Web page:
Back To Eden
How do we address rising rates of crime? The same way we solve nearly every other problem we face: by going back to the beginning, to where it all began. When the source of crime is obvious, how to eradicate it becomes clear.
I own a nature education company. We teach foraging, the gathering part of hunter-gatherer culture. Hunter-gatherer culture shows us what we were like before civilization. It holds the solution to our problems because abandoning hunter-gatherer culture is what created them.
It Happened to Me
In 27 years of living in Asheville, I’ve never locked my doors — until now.
Last Tuesday night, I woke to the sound of someone at the back door. Then I heard it open, and someone came in.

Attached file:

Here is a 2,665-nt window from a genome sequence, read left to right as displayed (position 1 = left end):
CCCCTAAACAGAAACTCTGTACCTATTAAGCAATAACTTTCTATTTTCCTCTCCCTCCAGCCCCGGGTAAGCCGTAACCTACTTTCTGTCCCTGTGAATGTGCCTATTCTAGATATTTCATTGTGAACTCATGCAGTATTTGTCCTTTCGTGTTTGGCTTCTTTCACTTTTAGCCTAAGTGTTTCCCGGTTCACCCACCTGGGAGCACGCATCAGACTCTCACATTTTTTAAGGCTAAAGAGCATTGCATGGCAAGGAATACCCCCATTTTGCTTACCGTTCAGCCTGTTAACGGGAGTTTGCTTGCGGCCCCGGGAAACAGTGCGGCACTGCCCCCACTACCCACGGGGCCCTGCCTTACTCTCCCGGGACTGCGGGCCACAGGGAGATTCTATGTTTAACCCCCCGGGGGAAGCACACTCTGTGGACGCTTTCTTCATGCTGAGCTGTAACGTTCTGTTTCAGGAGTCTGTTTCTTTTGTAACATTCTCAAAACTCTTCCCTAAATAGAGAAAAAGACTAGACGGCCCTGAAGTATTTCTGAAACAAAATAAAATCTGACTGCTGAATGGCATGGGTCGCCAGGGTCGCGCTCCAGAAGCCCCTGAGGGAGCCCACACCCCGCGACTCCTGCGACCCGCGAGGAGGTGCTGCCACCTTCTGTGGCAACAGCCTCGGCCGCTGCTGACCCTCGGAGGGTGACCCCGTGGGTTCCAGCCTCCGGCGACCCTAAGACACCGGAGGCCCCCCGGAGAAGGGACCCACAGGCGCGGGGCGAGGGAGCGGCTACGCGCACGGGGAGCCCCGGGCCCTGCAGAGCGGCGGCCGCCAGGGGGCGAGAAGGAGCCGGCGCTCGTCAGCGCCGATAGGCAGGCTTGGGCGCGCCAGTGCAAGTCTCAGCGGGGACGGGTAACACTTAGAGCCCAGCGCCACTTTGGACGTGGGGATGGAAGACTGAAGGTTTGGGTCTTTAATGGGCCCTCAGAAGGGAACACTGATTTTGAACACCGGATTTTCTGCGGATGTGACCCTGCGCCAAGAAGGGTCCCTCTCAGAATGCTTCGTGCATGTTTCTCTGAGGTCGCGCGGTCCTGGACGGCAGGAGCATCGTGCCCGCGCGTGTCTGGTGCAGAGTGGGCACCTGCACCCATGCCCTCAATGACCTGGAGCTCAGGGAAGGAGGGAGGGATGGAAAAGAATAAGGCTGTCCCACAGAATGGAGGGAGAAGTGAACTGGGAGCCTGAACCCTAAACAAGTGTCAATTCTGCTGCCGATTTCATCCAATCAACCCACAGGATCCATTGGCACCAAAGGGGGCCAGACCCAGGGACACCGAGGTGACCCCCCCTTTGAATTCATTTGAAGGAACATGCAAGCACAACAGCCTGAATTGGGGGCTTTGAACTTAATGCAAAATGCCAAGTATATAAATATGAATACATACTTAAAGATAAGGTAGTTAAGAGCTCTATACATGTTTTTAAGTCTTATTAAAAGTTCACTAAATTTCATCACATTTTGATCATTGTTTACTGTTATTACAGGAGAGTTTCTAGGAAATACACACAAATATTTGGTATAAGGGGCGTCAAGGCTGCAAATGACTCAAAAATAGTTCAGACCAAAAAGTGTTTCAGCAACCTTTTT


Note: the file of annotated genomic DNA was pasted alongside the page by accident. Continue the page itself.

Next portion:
I kept still. My phone was across the house. I figured that whoever it was would grab a couple things and leave. Instead, over the next 20 minutes, this person came in and out four or five times. I couldn’t understand how someone could be so foolish to stick around for so long or to come into a house with a car parked outside in the first place.
Granted, I did have all the lights out, and they didn’t seem to be using a flashlight. But they also seemed to have no concern for being quiet. I figured it must be someone high on drugs. In fact, at one point I thought I heard them drinking. I figured they’d found the booze. Meanwhile, I kept still, the door to my bedroom open. They were just a short hallway away.
I began to hear what I thought might be whispering. At this point, I thought it was only a matter of time until they came into the bedroom. So the third time they went outside, I crawled under the bed.